Screening Room: ‘Drunk Stoned Brilliant Dead’

'National Lampoon': Funny people (Magnolia)

‘Drunk Stoned Brilliant Dead: The Story of the National Lampoon’: Funny people (Magnolia)

Natlamp73Remember magazines? National Lampoon was one of the best. Beyond serving as something of a thinking man’s Mad, it also fostered that upswell of talent coming out of the Chicago comedy improv scene in the 1970s and midwifed them to stardom at Saturday Night Live. Sure, that ultimately led to Coneheads the movie, but we can probably lay that more at Lorne Michaels’ feet.

Drunk Stoned Brilliant Dead: The Story of the National Lampoon is playing now in limited release; my review is at PopMatters:

People who only know National Lampoon as that odd possessive sitting atop posters for Animal House andVacation might be surprised by some details provided by Drunk Stoned Brilliant Dead: The Story of the National Lampoon. They might not have realized the depth of talent the comedy magazine cultivated. Or they might be surprised learn this monthly publication had a circulation of one million. Or that Chevy Chase was once considered a comedy genius…

Here’s the trailer:

Reader’s Corner: David Foster Wallace Predicted Netflix


Plenty of us have fallen down the new TV-binge rabbit hole more than once in the past few years. It’s a nice change of pace every now and again, instead of patiently waiting for the next installment just plowing through 5, 6, or 10 episodes on a weekend.  Adult life? Eh, it’ll still be there on Monday.

What goes by the wayside in the meantime, though? James Pearson’s essay on coming back to America and the media deluge that awaits him provides some answer:

When I left Uganda this winter I had finally broken the 300-page barrier in David Foster Wallace’s gargantuan novel, Infinite Jest. I’ve started it three or four times in the past and aborted each time for attentional reasons. But 300 pages felt like enough momentum, finally, to finish. Then I hit my first American airport, with its 4G and free wi-fi. All at once, my gadgets came alive: pinging and alerting and vibrating excitedly. And even better, all seven seasons of The West Wing had providentially appeared on Netflix Instant. I’ve only finished 100 more pages in the two months since…

It’s an addictive kind of media parasite that promises to keep sucking up more and more and more of our time.

Infinite_jest_coverIn an ironic twist, Wallace himself (who wrote on seductive comforts of mediocre shows) predicted the future of perfectly addictive entertainment in Infinite Jest, in which he imagined a movie so astoundingly awesome that everybody who started watching it would keep watching it … until they died.

Per Pearson:

In 2009, according to the media research company eMarketer, the average U.S. adult consumed about 10 hours and 32 minutes of media per day. (That’s including multitasking, so if you spend an hour browsing on your iPad while watching TV, that counts as two hours.) By 2012 that total was up over an hour to 11:39 per day. That’s almost eight hours more per week, per person. Now multiply that by America…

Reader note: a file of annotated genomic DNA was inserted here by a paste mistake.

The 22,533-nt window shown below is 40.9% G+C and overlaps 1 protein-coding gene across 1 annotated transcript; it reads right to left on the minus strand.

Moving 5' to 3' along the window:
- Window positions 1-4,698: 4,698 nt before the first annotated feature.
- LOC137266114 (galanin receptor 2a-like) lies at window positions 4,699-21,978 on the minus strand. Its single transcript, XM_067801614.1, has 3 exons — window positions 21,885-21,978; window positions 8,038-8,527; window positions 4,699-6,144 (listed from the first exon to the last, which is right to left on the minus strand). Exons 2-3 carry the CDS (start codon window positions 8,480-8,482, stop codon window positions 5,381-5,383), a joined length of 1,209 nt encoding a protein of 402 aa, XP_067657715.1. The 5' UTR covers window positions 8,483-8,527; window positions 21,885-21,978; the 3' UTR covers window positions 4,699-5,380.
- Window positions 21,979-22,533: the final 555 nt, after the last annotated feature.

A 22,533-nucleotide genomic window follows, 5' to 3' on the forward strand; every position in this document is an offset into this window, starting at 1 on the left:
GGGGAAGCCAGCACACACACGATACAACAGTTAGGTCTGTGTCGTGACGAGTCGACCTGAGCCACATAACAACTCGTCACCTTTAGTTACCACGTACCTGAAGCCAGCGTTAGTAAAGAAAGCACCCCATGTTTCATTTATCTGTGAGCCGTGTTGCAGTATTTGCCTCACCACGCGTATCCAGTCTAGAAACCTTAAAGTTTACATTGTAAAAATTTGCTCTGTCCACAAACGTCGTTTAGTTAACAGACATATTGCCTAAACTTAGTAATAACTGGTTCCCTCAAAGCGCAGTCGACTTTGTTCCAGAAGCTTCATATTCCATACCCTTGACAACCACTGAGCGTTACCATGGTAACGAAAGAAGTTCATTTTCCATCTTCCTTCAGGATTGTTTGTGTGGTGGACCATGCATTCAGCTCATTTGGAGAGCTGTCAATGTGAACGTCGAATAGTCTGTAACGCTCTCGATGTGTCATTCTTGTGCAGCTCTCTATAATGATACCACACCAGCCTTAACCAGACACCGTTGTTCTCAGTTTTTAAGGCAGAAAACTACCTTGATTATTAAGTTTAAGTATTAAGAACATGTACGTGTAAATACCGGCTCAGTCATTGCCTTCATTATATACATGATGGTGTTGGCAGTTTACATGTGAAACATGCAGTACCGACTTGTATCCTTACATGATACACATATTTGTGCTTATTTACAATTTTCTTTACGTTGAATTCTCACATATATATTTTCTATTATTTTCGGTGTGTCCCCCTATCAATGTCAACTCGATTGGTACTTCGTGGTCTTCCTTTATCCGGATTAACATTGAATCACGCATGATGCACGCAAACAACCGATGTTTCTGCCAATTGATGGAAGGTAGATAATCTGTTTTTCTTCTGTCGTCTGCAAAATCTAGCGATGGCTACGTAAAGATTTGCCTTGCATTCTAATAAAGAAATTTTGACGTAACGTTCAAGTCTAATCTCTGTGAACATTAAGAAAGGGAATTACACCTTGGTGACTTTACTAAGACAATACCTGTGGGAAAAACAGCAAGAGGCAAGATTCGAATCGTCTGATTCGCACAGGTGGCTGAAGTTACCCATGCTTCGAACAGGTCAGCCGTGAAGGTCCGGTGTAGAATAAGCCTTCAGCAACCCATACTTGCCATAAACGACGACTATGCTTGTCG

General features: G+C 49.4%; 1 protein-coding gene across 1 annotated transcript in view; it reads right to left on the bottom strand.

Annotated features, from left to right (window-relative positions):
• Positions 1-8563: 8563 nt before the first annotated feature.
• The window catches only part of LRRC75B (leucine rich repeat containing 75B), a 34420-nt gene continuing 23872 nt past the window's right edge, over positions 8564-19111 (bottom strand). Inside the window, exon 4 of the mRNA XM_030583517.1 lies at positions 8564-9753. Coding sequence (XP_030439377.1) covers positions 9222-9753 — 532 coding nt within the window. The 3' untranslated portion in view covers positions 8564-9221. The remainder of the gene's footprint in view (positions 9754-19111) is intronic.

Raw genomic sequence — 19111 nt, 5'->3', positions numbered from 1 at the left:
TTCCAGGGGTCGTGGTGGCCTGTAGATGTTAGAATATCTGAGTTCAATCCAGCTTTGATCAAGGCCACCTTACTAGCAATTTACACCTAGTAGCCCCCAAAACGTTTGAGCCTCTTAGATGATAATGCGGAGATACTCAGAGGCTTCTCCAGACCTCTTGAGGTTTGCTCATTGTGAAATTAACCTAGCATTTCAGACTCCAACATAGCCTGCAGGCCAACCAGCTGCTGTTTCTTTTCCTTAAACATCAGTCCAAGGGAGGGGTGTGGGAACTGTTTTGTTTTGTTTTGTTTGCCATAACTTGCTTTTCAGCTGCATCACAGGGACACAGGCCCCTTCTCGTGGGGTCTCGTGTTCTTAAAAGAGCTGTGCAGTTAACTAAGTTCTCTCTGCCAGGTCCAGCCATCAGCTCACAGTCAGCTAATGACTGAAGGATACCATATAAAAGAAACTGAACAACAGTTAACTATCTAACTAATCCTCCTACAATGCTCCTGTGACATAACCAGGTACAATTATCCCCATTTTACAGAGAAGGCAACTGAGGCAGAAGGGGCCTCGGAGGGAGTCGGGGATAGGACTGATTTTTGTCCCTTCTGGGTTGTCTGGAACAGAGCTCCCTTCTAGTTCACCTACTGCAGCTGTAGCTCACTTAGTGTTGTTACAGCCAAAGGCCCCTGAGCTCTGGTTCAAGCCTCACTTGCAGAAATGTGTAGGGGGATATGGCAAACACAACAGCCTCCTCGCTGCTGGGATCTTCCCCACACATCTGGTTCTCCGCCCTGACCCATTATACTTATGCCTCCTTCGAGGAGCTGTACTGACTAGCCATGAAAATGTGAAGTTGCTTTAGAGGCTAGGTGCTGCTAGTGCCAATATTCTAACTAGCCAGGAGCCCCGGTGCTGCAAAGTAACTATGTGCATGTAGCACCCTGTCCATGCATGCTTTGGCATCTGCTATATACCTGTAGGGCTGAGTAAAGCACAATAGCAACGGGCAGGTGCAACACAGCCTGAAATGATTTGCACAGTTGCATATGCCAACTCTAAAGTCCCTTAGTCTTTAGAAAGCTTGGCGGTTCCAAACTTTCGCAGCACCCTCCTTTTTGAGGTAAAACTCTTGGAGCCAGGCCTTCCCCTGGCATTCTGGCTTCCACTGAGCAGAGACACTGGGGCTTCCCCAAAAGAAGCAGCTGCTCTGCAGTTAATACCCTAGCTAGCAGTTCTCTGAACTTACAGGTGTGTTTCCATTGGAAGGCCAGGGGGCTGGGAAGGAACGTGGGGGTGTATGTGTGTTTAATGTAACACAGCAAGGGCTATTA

The question is what is being supplanted by all this media space? We probably already know and the answer isn’t a comforting one.

Writer’s Desk: Alone Time

Is there anybody here who can write in a loud room full of people? There are people out there who can somehow accomplish that feat; your average journalist, say, who doesn’t have the luxury of going off to find a cozy tea shop with decent coffee and good Wi-Fi. They’ve got 45 minutes to pound out that 1,100-word piece on the newest unemployment numbers or a listicle on the month’s top 10 most cringe-inducing GOP candidate flubs, and a deadline waits for no man or woman.

Them1Prose is a different matter. Because that’s what we’re generally talking about when we say writing, yes? Those of us who toil on both sides of the fiction divide don’t waste too much time worrying about process and idea-mongering when it’s time to work on the nonfiction material. It’s just as much work, and frequently just as much artistry. But nonfiction writing is simply different. Not to get into fuzzy notions of the muse, but one usually doesn’t need to be struck by inspiration to knock out 500 words on a new misery memoir or 1,500 on what the popularity of Game of Thrones says about the impending collapse of Western hegemony. You just need to find a way in and then how to put all the building blocks together. That’s a vast oversimplification, of course, but it generally holds.

Prose (or verse, assumedly), though, is a creature of a different hue. And it’s not an easy thing to do with others around. Joyce Carol Oates said this to Salon on the question of creativity requiring being alone:

Probably nothing serious or worthwhile can be accomplished without one’s willingness to be alone for sustained periods of time, which is not to say that one must live alone, obsessively. Ultimately, any art is intended for an audience — a community. In this way, the artist/writer is linked to the community and is only temporarily “alone.”